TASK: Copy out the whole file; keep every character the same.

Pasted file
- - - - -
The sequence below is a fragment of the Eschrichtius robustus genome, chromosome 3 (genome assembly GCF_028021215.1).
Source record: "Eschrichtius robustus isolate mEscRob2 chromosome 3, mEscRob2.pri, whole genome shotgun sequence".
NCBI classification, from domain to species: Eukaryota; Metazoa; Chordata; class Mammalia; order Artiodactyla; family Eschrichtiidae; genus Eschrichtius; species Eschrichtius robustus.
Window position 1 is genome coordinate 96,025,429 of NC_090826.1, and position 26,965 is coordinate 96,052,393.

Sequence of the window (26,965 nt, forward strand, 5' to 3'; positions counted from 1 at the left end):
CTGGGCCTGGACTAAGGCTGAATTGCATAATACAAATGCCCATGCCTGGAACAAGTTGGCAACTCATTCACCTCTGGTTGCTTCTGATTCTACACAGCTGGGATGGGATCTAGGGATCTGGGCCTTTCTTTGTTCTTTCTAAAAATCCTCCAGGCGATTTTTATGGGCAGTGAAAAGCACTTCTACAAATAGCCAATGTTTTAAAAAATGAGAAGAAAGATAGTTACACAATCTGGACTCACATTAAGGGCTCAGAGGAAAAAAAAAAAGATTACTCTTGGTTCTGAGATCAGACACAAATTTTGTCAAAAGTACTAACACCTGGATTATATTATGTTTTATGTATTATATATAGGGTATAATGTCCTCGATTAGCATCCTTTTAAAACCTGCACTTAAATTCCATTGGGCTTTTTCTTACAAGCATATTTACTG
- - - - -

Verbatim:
The sequence below is a fragment of the Eschrichtius robustus genome, chromosome 3 (genome assembly GCF_028021215.1).
Source record: "Eschrichtius robustus isolate mEscRob2 chromosome 3, mEscRob2.pri, whole genome shotgun sequence".
NCBI classification, from domain to species: Eukaryota; Metazoa; Chordata; class Mammalia; order Artiodactyla; family Eschrichtiidae; genus Eschrichtius; species Eschrichtius robustus.
Window position 1 is genome coordinate 96,025,429 of NC_090826.1, and position 26,965 is coordinate 96,052,393.

Sequence of the window (26,965 nt, forward strand, 5' to 3'; positions counted from 1 at the left end):
CTGGGCCTGGACTAAGGCTGAATTGCATAATACAAATGCCCATGCCTGGAACAAGTTGGCAACTCATTCACCTCTGGTTGCTTCTGATTCTACACAGCTGGGATGGGATCTAGGGATCTGGGCCTTTCTTTGTTCTTTCTAAAAATCCTCCAGGCGATTTTTATGGGCAGTGAAAAGCACTTCTACAAATAGCCAATGTTTTAAAAAATGAGAAGAAAGATAGTTACACAATCTGGACTCACATTAAGGGCTCAGAGGAAAAAAAAAAAGATTACTCTTGGTTCTGAGATCAGACACAAATTTTGTCAAAAGTACTAACACCTGGATTATATTATGTTTTATGTATTATATATAGGGTATAATGTCCTCGATTAGCATCCTTTTAAAACCTGCACTTAAATTCCATTGGGCTTTTTCTTACAAGCATATTTACTG